Suppose we have the Hilbert space L^{2}(R^{n}) and we have n operators Q_{i} and n operators P_{i} defined in the usual way by:

Q_{i} ψ(q_{1},q_{2},...,q_{n}) = q_{i} ψ(q_{1},q_{2},...,q_{n})

P_{i} ψ(q_{1},q_{2},...,q_{n}) = -i $\frac{\partial}{\partial q_i}$ ψ(q_{1},q_{2},...,q_{n})

for i=1,2,...,n. The Q's are the position operators and P's the momentum operators of usual quantum mechanics.

These each define self-adjoint operators (when restricted to the appropriate domains).

You can look up in a text book the spectral decomposition of the Q_{i} to find the spectral family of projection operators E^{(i)}_{x} is defined by

E^{(i)}_{x} ψ(q_{1},q_{2},...,q_{n}) = ψ(q_{1},q_{2},...,q_{n}) if q_{i} < x
and
E^{(i)}_{x} ψ(q_{1},q_{2},...,q_{n}) = 0
if q_{i} >= x

We then have

< ψ_{1}, Q_{i} ψ_{2} > = $\int_{-\infty}^\infty$ x d < ψ_{1}, E^{(i)}_{x} ψ_{2} >

where <.,.> denotes the inner product in L^{2}(R^{n}) and the integral is a Riemann-Stieltjes integral.

The spectral family for the P_{i} is related to that for the Q's through the n-dimensional Fourier transform F. We have

< ψ_{1}, P_{i} ψ_{2} > = $\int_{-\infty}^\infty$ x d < ψ_{1}, F^{-1} E^{(i)}_{x} F ψ_{2} >
= $\int_{-\infty}^\infty$ x d < F ψ_{1}, E^{(i)}_{x} F ψ_{2} >

The operators Q_{i} and P_{i} are very well understood and appear in lots of textbooks. My question concerns taking *linear combinations* of them.

We define φ = ∑_{i=1..n} a_{i} Q_{i} + b_{i} P_{i}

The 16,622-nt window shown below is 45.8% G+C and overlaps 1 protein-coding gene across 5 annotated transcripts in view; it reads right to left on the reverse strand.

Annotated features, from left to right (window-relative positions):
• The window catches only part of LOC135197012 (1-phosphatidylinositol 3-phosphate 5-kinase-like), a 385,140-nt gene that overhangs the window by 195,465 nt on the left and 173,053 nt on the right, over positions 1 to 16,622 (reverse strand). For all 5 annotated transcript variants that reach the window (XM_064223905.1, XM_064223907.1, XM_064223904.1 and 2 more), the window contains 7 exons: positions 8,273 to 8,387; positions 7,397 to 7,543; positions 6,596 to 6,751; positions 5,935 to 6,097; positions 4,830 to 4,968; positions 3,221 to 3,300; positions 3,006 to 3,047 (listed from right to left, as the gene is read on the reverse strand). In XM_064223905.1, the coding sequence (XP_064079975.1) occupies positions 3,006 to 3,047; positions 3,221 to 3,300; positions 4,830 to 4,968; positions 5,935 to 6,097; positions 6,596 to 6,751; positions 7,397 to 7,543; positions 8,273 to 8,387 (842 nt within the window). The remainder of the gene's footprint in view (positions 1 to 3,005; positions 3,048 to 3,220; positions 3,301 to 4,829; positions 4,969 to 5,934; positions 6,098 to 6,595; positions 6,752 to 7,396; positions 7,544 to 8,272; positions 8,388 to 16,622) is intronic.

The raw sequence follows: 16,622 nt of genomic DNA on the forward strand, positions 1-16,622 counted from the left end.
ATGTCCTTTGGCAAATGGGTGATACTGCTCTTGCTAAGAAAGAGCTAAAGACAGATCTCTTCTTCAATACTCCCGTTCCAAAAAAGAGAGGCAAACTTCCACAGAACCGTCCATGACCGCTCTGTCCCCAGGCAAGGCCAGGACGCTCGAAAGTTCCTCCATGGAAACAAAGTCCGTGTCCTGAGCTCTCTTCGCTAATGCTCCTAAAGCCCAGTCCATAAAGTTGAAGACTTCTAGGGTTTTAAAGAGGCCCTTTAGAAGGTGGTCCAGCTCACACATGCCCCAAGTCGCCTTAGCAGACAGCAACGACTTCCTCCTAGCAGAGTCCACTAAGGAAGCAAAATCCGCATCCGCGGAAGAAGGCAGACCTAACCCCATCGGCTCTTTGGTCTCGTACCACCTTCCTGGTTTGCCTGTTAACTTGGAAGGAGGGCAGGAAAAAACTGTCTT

for real coefficients a_{i} and b_{i}. This operator is self-adjoint so should also have a spectral family that defines its spectral decomposition.

The question is what is the spectral family of φ? Is it related to the spectral families of the Q's and P's? What are the projection operators E_{x} that allow us to write

< ψ_{1}, φ ψ_{2} > = $\int_{-\infty}^\infty$ x d < ψ_{1}, E_{x} ψ_{2} > ?

I'm interested in this because I'm interested in defining functions of the φ operator (for example defining the operator exp(iφ^{2}) or exp(iφ^{4}). The only way I know how to do this is using the functional calculus defined through the spectral decomposition of φ. If this decomposition was known then we'd have (for example):

< ψ_{1}, exp(iφ^{4}) ψ_{2} > = $\int_{-\infty}^\infty$ exp(i x ^{4}) d < ψ_{1}, E_{x} ψ_{2} >

In any event I want to know how to calculate < ψ_{1}, exp(iφ^{n}) ψ_{2} > say. i.e. I want a closed-form expression for what this number is.

If anyone knows how to do this or whether it's possible/impossible I'd really like to know.

PS - A good reference I've been using for this is "Linear Operators for Quantum Mechanics" by Thomas F. Jordan esp. chapter 3.